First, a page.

The famed US producer, manager, poet and lyricist has died
Producer, manager, songwriter, lyricist, critic and poet Sandy Pearlman has died at his home in Marin County, California. He was aged 72.
Perhaps best known as the visionary behind Blue Öyster Cult, Pearlman developed much of the group’s aesthetic and thematic orientation prior to the foundation of their classic line-up (Eric Bloom, Donald 'Buck Dharma' Roeser, Allen Lanier, Albert Bouchard and Joe Bouchard). Pearlman's epic poem "The Soft Doctrines Of Immaginos" laid out the occult intrigue and byzantine plotting that characterised the band's brainy, laconic brand of heavy metal.
Pearlman also worked in various capacities with Black Sabbath, The Clash, The Dictators, Pavlov's Dog, The Mahavishnu Orchestra and Dream Syndicate.
In December 2015, Pearlman suffered a cerebral haemorrhage that left him unable to walk, talk or fully comprehend his circumstances. The pressing need for expensive healthcare urged friends Roni Hoffman and Robert Duncan to raise funds via GoFundMe.
"My wife, Roni Hoffman, and I are his friends of 50 years. In the absence of close kin, we felt compelled to go to court and become his conservators," explains Duncan in his statement on the GoFundMe page. "We will be withdrawing and administering these funds. We are unpaid, unreimbursed and stand to earn or inherit nothing, which is as it should be. We do it because we admire Sandy as an artist and, more importantly, are grateful for his decades of friendship and generosity.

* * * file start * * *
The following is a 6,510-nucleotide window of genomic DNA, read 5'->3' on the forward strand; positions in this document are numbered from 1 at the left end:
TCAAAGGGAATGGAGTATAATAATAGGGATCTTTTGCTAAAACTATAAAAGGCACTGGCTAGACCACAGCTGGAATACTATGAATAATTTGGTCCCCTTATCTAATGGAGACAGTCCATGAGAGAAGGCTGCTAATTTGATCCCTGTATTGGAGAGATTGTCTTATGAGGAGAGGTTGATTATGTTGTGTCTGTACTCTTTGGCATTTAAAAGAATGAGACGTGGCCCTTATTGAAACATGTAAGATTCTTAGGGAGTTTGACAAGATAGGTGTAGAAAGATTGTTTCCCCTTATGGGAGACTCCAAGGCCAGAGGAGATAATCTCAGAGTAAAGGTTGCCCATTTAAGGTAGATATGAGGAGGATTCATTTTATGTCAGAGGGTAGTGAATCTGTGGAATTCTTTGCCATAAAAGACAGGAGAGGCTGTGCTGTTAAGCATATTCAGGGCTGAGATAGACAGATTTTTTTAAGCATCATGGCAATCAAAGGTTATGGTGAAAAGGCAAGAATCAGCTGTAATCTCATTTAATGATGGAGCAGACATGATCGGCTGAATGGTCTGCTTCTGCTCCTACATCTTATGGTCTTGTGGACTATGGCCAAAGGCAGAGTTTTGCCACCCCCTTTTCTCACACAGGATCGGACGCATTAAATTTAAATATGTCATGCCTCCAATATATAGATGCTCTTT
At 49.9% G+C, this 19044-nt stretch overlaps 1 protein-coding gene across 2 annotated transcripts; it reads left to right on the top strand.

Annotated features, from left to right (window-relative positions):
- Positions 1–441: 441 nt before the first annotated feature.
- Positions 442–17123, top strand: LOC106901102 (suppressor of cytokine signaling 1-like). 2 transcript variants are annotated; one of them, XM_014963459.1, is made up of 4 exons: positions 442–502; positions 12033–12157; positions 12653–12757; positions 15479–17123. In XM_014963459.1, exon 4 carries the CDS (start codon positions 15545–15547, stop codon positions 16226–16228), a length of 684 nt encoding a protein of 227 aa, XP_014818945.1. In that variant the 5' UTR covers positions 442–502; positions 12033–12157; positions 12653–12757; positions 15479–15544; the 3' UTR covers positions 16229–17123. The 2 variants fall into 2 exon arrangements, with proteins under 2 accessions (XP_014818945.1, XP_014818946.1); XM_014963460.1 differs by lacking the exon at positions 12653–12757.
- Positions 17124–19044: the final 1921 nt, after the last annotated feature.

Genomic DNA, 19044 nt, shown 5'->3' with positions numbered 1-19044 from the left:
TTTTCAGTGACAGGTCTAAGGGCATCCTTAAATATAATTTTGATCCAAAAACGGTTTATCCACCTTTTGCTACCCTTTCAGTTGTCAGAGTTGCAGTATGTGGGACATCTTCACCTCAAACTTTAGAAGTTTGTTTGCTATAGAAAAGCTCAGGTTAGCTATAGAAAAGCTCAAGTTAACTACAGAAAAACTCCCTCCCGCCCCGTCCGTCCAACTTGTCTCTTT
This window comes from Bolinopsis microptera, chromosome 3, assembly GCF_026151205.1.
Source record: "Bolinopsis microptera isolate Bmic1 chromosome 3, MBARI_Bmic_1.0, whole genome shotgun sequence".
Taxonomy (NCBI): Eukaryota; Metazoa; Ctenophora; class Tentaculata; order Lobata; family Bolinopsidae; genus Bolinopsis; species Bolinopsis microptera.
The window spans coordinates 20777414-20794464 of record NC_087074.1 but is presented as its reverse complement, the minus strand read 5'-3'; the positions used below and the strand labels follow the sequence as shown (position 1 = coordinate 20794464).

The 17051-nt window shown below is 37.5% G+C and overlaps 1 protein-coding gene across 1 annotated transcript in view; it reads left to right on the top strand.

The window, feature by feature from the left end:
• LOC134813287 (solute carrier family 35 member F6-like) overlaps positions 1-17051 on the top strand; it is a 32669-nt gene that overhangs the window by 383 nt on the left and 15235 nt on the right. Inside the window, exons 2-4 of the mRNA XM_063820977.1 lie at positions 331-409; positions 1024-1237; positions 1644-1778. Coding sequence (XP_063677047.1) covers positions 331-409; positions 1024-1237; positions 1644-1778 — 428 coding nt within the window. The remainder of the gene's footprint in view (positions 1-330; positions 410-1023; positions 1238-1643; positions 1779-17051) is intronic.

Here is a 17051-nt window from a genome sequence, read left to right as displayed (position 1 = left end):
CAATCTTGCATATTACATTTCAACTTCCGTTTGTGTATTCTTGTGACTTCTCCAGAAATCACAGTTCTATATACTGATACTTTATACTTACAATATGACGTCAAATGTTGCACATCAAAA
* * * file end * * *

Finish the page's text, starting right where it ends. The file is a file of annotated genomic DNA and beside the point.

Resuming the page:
"[Pearlman] is a pioneer of rock criticism, at Crawdaddy and other seminal publications, a pioneer of heavy metal (a phrase he may have been the first to use, as a rock critic), a pioneer of punk, paisley underground and goth. He is a poet, producer, songwriter, manager, label owner, member of the Library of Congress preservation board, professor of music and philosophy at McGill and University of Toronto. He is a man who has devoted his life to art — making it, making it possible and making it come to life for students and others."